Miami batters Romo, beats Cowboys

Cowboys starter Tony Romo finished Saturday's game with a quarterback rating of just 68.5. AP Photo/Lynne Sladky

MIAMI GARDENS, Fla. -- The Dallas Cowboys' offense we saw against the Miami Dolphins on Saturday night isn’t going to be nearly good enough during the regular season to offset their raggedy defense.

The offensive line, fortified with three first-round picks in the past four seasons, struggled against Miami’s defensive line.

In the process, the unit allowed Miami to hit quarterback Tony Romo way too often. The Dolphins sacked him three times -- and he played only a half.

Oh my.

Miami beat the Cowboys 25-20 at Sun Life Stadium, but Romo absorbed the beating Miami put on him. Even though the 34-year-old needed a trip to the cold tub immediately after the game, overall it remained a successful evening.

At least we found out Romo can take such a beating. Hey, that’s important when you consider that Romo has had two back surgeries in the past year, and that the club has been extremely cautious with him during training camp.

The Cowboys have consistently given Romo days off during training camp to ensure he has no issues with his back. Romo didn’t play in the first preseason game, and he played just 14 snaps in the second.

And it’s unlikely that he’ll play in Thursday's final preseason game against Denver. Baltimore jostled him a bit last weekend, but the Ravens didn’t pound him the way Miami did.

“It was good to see Tony out there playing,” Dallas coach Jason Garrett said. “He got knocked around a little bit, and that could be good and bad.

"You want the protection to be clean, but at the same time for him, in his preparation for [the Sept. 7 opener versus] San Francisco, it's good to have him feel the physical part of the game.”

The consistent pressure on Romo is the biggest reason the Cowboys couldn’t sustain drives Saturday, which is troubling since most of their offensive starters played the first half.

The Cowboys ran 32 plays in five series but managed only a pair of long field goals -- 52 and 50 yards -- from Dan Bailey. The Cowboys gained just 110 yards, an average of 3.4 per play.

Romo completed just 10 of 18 passes for 87 yards, with a long of 17. He finished with a passer rating of 68.5.


The Cowboys were 2-of-8 on third down under Romo. Twice, Miami sacked Romo on third down, ending a drive. Another time, Romo was hit hard as he delivered the ball, leading to an incompletion.

“I’ll be very candid with you, their defensive front was doing a pretty good job, and that concerned me,” owner Jerry Jones said. “He took those three sacks, and that concerned me. Not that we couldn’t correct what it takes to block them, but it concerned me that he was taking those sacks.”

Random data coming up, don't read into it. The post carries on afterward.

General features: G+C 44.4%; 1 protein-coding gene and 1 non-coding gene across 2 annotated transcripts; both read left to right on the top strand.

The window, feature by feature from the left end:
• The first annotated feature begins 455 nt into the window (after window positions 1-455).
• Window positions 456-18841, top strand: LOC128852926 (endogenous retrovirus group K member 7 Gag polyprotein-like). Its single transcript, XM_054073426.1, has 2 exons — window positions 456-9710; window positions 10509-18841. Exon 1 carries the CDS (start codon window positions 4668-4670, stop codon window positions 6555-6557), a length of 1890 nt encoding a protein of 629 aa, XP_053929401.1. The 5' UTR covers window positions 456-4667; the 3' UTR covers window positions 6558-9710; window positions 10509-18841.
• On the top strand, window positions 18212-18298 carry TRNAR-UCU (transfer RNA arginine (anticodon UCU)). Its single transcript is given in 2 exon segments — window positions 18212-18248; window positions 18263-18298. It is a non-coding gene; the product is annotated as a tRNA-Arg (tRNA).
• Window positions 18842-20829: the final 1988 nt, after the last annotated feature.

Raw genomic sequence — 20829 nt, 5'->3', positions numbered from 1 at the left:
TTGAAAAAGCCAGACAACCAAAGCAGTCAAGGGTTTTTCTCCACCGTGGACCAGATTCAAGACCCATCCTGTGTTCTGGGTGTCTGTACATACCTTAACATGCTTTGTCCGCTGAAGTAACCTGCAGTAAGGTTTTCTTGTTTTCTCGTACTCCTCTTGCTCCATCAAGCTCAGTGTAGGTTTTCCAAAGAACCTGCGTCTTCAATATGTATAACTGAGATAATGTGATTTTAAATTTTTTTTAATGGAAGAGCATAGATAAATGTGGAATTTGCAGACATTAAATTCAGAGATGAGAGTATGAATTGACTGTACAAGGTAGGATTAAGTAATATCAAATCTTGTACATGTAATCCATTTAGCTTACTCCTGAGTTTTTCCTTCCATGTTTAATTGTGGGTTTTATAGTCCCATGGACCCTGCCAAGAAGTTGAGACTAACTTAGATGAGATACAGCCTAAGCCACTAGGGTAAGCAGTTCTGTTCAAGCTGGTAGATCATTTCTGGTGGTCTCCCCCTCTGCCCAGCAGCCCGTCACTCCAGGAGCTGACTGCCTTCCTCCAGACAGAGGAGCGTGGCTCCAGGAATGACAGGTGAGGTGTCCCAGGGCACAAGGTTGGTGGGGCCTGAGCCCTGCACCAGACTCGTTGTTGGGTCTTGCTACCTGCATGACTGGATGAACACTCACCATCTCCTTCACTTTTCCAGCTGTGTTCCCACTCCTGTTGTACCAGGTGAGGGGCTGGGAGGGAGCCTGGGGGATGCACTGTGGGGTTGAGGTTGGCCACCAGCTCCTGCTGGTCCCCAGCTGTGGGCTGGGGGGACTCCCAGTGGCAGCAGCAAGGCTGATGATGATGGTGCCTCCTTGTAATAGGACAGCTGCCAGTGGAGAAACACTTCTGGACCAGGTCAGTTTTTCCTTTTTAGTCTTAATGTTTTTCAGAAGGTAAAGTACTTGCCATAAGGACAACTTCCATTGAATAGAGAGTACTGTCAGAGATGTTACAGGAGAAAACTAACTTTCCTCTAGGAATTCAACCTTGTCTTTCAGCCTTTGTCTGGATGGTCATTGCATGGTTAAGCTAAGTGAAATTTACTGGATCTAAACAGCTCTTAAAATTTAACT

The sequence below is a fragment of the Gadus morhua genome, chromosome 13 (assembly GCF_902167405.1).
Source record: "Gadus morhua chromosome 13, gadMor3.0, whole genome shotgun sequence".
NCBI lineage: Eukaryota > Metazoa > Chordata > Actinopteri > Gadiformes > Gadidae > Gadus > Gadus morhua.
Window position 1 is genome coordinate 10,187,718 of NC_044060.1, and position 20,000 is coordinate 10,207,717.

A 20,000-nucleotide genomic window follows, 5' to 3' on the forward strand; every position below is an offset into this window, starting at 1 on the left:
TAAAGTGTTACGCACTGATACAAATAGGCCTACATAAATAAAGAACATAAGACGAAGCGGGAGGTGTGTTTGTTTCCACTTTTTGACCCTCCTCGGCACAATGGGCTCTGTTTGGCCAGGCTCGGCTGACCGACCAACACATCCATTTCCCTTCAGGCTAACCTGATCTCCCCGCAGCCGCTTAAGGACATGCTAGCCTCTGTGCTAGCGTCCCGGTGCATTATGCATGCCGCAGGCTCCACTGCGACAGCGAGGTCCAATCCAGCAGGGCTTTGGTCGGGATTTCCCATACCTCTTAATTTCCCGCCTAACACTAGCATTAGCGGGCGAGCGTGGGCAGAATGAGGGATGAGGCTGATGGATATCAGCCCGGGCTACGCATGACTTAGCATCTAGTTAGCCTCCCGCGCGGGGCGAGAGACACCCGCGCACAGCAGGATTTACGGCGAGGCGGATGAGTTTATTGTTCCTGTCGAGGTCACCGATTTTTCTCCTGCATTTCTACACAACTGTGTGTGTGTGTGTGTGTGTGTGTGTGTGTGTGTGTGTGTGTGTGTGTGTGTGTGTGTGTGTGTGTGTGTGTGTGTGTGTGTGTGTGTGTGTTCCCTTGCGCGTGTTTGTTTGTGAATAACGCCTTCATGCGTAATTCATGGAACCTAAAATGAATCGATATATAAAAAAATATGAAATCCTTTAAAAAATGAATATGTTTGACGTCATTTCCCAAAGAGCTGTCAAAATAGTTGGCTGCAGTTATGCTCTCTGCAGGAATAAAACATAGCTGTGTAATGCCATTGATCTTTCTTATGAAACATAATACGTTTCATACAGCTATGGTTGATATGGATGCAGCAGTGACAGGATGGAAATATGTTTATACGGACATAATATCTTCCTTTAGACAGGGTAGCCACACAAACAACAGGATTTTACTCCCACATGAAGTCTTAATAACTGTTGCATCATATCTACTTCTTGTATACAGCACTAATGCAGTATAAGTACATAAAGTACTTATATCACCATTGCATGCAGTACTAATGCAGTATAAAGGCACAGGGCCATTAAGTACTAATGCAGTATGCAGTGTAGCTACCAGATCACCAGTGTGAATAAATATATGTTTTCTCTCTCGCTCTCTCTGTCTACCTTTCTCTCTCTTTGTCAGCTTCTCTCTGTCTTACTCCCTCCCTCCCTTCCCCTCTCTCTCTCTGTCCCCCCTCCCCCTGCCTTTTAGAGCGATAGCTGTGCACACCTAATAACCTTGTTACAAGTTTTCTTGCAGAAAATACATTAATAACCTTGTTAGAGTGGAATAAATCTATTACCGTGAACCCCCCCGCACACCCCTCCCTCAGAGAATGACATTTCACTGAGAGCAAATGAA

At the end of the first half, the Cowboys had moved from their 20 to the Miami 24. On first-and-15, defensive end Cameron Wake sacked Romo for an 8-yard loss, thwarting the drive and setting up Bailey’s second field goal.

"We wanted to put more points on the board, but we hurt ourselves with penalties,” Romo said. “The game is always going to be hard if you keep putting yourself behind."

Here’s the deal: This team has no chance if its offense doesn’t play well. What you saw from the Cowboys’ defense against Miami is what you’re going to see all season. The unit is going to give up a ton of yards and hope it forces turnovers and makes teams kick field goals.

Any thoughts the Cowboys have of making the playoffs depends on them fielding a dynamic offense. And when you consider the plethora of playmakers Romo and playcaller Scott Linehan have at their disposal, there’s no reason Dallas shouldn’t have one of the league’s top offenses.

The best way for the Cowboys to win games is to use their offense to grab leads, then use the running game, led by DeMarco Murray and the offensive line, to protect the defense and close out games in the fourth quarter.

To do that, however, the offensive line can’t get manhandled the way it was by the Dolphins. This is the preseason, so there’s zero reason to overreact, although this is the last time we’ll see most of the team’s key starters before the season begins.

Romo would tell you that a tad better execution on a couple of plays and the offense would’ve looked just fine Saturday. Romo would also tell you he didn’t feel as though Miami overwhelmed the Cowboys’ offense, otherwise he’d be concerned.

Still, it’s clear the Cowboys have much work to do to get ready for San Francisco.

Garrett has spent all offseason talking about having an offensive line that will enable the Cowboys to play a more physical style. He’s said the line will make Romo better and the defense more efficient.

We didn’t see that against Miami. We'd better against San Francisco in two weeks.